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Publication numberUS4739746 A
Publication typeGrant
Application numberUS 06/922,398
Publication dateApr 26, 1988
Filing dateOct 23, 1986
Priority dateOct 23, 1986
Fee statusPaid
Also published asCA1294839C
Publication number06922398, 922398, US 4739746 A, US 4739746A, US-A-4739746, US4739746 A, US4739746A
InventorsRonald S. Tomlinson
Original AssigneeHeil-Quaker Home Systems, Inc.
Export CitationBiBTeX, EndNote, RefMan
External Links: USPTO, USPTO Assignment, Espacenet
Heat exchanger for furnace
US 4739746 A
Abstract
Heat transfer structure for transferring heat from products of combustion to air to be conditioned in a furnace. The heat transfer structure includes an inlet portion receiving hot products of combustion from a burner and extending generally transversely to the direction of the flow of air to be conditioned by heat transfer association therewith. The heat transfer structure further includes at least three successive legs extending generally parallel to the direction of air flow. In one form, the transverse leg is disposed at the inlet portion of the air flow passages, and in a modified form, the transverse leg is disposed remotely therefrom. In the illustrated embodiments, the air moving structure is disposed in a lowermost portion of the cabinet, with the transverse inlet leg of the heat exchanger being selectively disposed lowermost or uppermost to define the two selective arrangements.
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Claims(15)
I claim:
1. For use in a furnace having burner means for providing hot products of combustion, and air flow means for circulating conditioned air, an improved heat transfer means for transferring heat from the products of combustion to the conditioned air, comprising:
means defining a conditioned air flow passage having an inlet end and an outlet end; and
heat exchanger means in said air flow passage defining a products of combustion flow passage, said heat exchanger means having
a. a substantially linear inlet portion for receiving hot products of combustion directly from the burner means, said inlet portion extending transversely to the direction of air flow through said air flow passage adjacent a selected one of either of said ends thereof,
b. at least three further substantially linear portions extending longitudinally of the direction of air flow through said air flow passage, said further portions being connected in series to define a serpentine arrangement having a first pass connected to said transverse portion to receive the hot combustion products passed therethrough and conduct the received hot combustion products in a direction generally perpendicularly to and away from said transverse portion toward the other of said ends of said air flow passage, a second pass connected to said first pass to receive the hot products of combustion passed therethrough and conduct the received hot combustion products in a direction generally perpendicularly to and toward said transverse portion, and a third pass connected to said second pass to receive the hot products of combustion passed therethrough and conduct the received hot products of combustion in a direction generally perpendicularly to and away from said transverse portion toward the other of said ends of said air flow passage, and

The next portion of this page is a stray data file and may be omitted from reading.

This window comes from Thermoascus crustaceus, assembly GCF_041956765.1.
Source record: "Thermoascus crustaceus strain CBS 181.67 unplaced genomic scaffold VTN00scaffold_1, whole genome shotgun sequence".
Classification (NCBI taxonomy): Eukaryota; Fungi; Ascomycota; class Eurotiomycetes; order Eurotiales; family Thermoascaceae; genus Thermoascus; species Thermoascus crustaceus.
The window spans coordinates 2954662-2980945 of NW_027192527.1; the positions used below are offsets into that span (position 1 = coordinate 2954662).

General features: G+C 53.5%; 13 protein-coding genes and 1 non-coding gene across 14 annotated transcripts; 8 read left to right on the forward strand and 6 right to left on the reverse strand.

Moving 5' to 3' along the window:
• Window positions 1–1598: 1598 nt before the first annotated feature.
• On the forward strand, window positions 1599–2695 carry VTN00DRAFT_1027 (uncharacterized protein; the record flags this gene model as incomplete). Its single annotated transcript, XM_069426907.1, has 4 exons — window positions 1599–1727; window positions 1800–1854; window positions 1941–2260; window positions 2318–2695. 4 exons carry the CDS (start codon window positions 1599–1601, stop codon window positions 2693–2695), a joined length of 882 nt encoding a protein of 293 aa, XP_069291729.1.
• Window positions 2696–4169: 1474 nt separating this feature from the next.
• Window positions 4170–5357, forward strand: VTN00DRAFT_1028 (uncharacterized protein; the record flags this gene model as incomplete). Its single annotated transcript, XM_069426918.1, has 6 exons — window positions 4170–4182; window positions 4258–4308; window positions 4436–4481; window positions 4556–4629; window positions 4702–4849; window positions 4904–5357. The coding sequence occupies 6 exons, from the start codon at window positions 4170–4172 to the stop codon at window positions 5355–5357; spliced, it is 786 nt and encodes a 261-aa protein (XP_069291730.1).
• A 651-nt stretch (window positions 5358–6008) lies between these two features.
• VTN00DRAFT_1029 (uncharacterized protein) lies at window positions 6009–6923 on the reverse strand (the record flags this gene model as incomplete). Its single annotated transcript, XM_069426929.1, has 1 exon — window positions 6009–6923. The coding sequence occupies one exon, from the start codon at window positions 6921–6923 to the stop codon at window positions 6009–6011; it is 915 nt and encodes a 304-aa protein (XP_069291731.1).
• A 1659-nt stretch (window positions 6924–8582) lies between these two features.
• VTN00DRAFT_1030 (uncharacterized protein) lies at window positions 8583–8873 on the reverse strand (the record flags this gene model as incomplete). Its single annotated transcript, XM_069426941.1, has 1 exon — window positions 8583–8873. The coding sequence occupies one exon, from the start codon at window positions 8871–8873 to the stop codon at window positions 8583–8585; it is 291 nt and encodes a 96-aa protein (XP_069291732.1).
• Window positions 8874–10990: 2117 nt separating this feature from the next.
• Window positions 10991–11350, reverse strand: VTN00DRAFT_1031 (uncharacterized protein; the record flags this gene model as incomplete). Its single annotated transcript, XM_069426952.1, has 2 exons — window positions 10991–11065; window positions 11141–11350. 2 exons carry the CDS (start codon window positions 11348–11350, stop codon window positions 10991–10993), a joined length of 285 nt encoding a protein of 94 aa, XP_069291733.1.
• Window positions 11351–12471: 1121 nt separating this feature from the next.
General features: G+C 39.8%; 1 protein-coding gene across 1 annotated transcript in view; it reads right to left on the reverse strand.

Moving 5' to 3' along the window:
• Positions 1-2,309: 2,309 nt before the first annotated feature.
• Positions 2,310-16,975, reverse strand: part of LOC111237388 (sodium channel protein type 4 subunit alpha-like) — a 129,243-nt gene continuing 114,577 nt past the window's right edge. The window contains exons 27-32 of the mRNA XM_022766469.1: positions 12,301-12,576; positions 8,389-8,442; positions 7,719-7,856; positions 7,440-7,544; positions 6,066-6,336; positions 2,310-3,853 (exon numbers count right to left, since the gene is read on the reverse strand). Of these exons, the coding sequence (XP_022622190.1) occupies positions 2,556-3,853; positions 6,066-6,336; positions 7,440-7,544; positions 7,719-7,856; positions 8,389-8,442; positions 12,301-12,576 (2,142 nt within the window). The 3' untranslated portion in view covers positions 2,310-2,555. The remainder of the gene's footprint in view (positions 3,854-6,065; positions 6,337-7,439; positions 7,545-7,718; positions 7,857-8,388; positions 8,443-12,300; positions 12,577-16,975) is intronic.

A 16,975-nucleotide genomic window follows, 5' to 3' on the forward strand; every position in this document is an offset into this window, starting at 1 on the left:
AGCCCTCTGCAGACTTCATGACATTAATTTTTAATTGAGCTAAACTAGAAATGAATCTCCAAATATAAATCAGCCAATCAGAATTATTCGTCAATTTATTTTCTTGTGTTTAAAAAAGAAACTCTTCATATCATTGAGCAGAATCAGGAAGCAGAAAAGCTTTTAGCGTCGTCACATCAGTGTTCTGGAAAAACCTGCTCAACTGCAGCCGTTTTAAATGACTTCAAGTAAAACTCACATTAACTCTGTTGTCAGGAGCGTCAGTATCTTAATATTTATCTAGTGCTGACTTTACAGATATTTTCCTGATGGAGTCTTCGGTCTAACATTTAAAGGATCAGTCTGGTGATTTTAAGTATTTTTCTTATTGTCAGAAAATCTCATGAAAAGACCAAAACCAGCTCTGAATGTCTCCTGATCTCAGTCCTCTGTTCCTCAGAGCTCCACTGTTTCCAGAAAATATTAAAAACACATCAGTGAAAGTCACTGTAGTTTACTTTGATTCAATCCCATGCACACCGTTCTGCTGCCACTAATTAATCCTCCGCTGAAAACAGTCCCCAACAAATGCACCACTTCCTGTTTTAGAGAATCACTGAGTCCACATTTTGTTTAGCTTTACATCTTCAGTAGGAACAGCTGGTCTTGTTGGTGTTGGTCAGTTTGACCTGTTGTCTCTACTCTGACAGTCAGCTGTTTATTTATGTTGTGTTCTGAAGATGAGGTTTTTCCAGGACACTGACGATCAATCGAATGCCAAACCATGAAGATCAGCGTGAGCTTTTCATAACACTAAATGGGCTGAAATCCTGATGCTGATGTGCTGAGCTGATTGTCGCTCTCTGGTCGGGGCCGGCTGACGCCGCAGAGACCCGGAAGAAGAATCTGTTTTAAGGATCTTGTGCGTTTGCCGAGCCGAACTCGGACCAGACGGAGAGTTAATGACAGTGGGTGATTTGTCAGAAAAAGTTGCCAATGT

c. outlet means directly connected to said third pass for discharging the products of combustion passed through the heat exchanger means.
2. The furnace structure of claim 1 wherein said further portions of the heat exchanger means comprise parallel rectilinear portions.
3. The furnace structure of claim 1 wherein said outlet means of the heat exchanger means is disposed adjacent said other of the ends of said air flow passage.
4. The furnace structure of claim 1 wherein said further portions of the heat exchanger means extend to adjacent said other of the ends of said air flow passage.
5. The furnace structure of claim 1 wherein said one of said ends of the air flow passage comprises said inlet end and the furnace structure further includes a secondary heat exchanger connected to said outlet means.
6. The furnace structure of claim 1 wherein said products of combustion flow passage in said third pass has a transverse cross-sectional area less than the transverse cross-sectional area thereof in said inlet portion of the heat exchanger means.
7. The furnace structure of claim 1 wherein said products of combustion flow passage in said second and third passes has a transverse cross-sectional area less than the transverse cross-sectional area thereof in said inlet portion of the heat exchanger means.
8. The furnace structure of claim 1 wherein said products of combustion flow passage in said second and third passes has a transverse cross-sectional area less than the transverse cross-sectional area thereof in said first pass and said inlet portion of the heat exchanger means.
9. For use in a furnace having burner means for providing hot products of combustion, and forced air flow means for circulating conditioned air, an improved heat transfer means for transferring heat from the products of combustion to the conditioned air comprising:
means for defining a conditioned air flow passage having an inlet end and an outlet end, said forced air flow means forcibly delivering air to said inlet end; and